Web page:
This past summer, director and writer Sean Sankalp Raju won the Camera Ambassador Community Builders Grant for his project A Nickname. The autobiographical short film tells the story of how the filmmaker received the moniker, Sean, as an Indian American child.
In an economy where funding an independent film is especially difficult, Raju was ecstatic when he heard he would be receiving support after pitching the project. “I can’t even describe my feeling in words…this grant is going to go such a far way in making this film happen,” says Raju.
Despite overcoming the hurdle of funding, Raju was met with another challenge that is now common in the filmmaking community: learning how to shoot a film in the midst of a global pandemic. With a storyline that required a summer shoot and a deadline from the Community Builders Grant, Sean had to drastically change his plans for production and he had to do it quickly.
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His first response was to read the new guidelines and protocols from organizations such as Cinespace Chicago and SAG-AFTRA. As he studied best approaches to run his set, Raju raised concerns that are at the heart of many productions. “Performers and hair/makeup will still be at higher risk, given the nature of their work,” Raju explains. With a hindrance that is still very new in the film industry, it can sometimes be difficult to know where to draw the line. “Safety is the most important thing on any set I lead, but quite frankly, I can’t tell if I’m overreacting or appropriately concerned.” Raju added.
With the safety of his team in mind, Raju committed to remodeling the structure of his production. “Not only did we ask all cast and crew to be tested before arriving on set, but we also hired a designated Health Safety Supervisor for our shoot days,” Raju says, “we’re rotating schedules for actors…this is something we don’t feel comfortable compromising on.”
Even Camera Ambassador, the camera rental house that funds the Community Builders Grant, is taking note on how filmmakers run their sets. “We’ve looked at other productions who are renting from us and we have many clients who are shooting everything from commercials to short films. There are additional parameters that have to be achieved in order to ensure safety, but we’ve seen this successfully done for the past month and anticipate we’ll continue to,” Erica Duffy, Camera Ambassador’s founding partner explains. “One thing that we’ve seen as a critical step is requiring all cast and crew to be COVID-19 tested 2 days before production begins,” Duffy says.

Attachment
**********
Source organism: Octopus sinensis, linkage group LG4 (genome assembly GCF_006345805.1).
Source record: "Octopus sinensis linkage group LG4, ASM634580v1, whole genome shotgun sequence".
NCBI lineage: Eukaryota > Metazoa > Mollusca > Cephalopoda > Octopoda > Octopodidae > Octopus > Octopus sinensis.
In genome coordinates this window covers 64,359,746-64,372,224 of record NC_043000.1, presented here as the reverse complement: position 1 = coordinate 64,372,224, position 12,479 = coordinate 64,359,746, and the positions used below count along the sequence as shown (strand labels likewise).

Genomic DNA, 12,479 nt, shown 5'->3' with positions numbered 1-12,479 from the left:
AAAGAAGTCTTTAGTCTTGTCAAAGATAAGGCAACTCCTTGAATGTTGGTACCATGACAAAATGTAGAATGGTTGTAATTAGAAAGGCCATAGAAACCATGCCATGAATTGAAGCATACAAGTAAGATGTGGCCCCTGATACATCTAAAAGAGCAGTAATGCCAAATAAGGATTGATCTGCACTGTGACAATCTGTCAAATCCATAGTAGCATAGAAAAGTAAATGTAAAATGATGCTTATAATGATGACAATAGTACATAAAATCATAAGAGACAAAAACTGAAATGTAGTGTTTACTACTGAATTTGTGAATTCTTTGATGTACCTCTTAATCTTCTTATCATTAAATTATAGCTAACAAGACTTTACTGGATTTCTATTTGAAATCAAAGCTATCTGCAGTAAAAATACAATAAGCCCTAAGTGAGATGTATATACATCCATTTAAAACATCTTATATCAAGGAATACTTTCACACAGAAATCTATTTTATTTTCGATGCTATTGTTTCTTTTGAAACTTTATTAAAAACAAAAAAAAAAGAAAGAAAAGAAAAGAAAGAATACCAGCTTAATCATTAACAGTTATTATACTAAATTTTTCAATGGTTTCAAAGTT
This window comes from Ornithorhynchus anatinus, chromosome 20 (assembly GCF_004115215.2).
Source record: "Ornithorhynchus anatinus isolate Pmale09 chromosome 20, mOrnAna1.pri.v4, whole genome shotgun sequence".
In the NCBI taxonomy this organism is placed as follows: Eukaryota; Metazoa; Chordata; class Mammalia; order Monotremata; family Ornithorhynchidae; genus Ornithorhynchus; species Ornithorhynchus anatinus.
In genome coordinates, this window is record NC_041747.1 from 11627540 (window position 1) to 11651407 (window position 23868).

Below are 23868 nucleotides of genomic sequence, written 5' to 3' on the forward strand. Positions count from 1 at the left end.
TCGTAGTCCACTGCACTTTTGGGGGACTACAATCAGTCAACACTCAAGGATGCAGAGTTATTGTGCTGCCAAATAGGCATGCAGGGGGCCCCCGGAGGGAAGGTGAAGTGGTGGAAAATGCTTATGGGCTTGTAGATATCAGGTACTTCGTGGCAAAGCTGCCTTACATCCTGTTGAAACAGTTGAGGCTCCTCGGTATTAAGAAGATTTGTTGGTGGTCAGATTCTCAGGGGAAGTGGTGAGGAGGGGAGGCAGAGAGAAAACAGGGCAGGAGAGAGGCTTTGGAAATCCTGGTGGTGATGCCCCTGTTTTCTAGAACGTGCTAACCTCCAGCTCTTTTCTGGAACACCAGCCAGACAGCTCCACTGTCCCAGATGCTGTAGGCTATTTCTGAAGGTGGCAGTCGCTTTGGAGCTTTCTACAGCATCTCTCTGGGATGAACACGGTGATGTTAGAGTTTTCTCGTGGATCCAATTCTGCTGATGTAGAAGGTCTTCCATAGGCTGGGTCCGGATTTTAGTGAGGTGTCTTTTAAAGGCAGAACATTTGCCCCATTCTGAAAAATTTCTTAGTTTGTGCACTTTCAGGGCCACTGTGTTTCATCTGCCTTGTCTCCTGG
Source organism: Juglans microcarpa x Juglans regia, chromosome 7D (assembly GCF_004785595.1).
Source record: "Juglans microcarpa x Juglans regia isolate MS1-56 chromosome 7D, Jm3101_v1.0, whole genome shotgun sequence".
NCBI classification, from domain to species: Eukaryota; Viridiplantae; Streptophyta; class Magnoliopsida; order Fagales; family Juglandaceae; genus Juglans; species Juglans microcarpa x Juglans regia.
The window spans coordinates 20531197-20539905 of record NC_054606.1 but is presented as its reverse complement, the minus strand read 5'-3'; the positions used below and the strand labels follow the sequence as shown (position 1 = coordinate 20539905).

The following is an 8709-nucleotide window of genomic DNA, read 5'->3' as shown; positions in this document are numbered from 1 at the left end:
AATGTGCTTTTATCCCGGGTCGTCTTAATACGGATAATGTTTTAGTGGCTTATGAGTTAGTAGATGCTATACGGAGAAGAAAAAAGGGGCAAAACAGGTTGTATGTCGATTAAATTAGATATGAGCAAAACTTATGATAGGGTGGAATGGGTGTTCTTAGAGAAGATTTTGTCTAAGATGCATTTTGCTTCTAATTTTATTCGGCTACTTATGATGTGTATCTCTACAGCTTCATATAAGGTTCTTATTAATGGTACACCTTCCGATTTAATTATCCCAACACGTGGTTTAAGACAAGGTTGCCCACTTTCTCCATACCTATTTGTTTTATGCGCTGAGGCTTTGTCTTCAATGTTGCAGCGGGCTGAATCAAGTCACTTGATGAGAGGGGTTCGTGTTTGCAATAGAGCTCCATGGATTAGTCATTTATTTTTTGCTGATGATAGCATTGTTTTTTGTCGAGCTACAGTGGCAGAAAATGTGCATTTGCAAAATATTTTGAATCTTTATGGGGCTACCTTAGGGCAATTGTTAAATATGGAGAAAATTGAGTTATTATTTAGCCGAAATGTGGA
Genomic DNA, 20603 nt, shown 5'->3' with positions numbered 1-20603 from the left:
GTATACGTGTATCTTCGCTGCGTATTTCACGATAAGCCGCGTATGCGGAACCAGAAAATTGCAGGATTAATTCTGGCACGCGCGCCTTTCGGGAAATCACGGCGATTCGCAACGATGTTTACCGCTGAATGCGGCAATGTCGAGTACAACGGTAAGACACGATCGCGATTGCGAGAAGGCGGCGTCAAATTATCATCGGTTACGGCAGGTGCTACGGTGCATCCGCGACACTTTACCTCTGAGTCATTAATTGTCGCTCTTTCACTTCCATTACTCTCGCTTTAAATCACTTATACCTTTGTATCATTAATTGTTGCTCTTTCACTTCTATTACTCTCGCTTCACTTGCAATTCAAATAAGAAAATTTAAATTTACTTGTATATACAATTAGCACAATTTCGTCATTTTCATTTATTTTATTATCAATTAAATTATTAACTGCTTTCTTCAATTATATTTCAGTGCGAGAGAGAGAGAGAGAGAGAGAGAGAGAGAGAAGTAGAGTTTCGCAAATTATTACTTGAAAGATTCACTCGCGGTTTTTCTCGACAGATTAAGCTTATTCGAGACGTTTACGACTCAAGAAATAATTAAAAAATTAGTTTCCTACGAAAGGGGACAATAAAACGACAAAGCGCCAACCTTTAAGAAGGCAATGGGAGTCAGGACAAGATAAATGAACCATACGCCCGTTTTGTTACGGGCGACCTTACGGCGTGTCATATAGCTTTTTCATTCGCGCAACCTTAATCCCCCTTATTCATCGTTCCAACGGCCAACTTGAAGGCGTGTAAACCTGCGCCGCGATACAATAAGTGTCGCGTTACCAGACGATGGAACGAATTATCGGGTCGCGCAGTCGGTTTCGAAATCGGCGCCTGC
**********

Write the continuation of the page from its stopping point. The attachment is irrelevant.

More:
Establishing and enforcing protocols such as this can make or break the safety of productions in a world where gatherings are risky. But Raju has decided to meet the challenge head on, “We’ll make it work.”
What inspired Camera Ambassador to create this grant? We saw a need within our community. It’s really hard to raise funds, pull together a quality crew and cast, figure out gear, locations, and wardrobe, think about your audience and distribution …. AND this is all before you even begin to shoot or edit! We want to do our part in ensuring that the mid-west has the same support, infrastructure, and funding that either of the coasts have. This is a brain child of Camera Ambassador’s founder Erica Duffy. She wanted to create a platform that long outlived even her and ensured that for generations to come her personal mission to enable artists was fulfilled, thus was born the annual Camera Ambassador Community Builders Grant. This is not your typical grant either as the prize list includes cash money, gear credit, mentor sessions with outstanding local talent like Angie Gaffney and Charles Gardner, prep, audition, and call back days with Compass Casting, Use of the conference room at Stage 18, rehearsal space at Camera Ambassador, a partnership with SAG, a catered lunch during production from Northern Fork, a wrap party with food and booze included, discounts on location audio and post production from Noisefloor, and a few more secret prizes that we’ll be announcing in the next few weeks!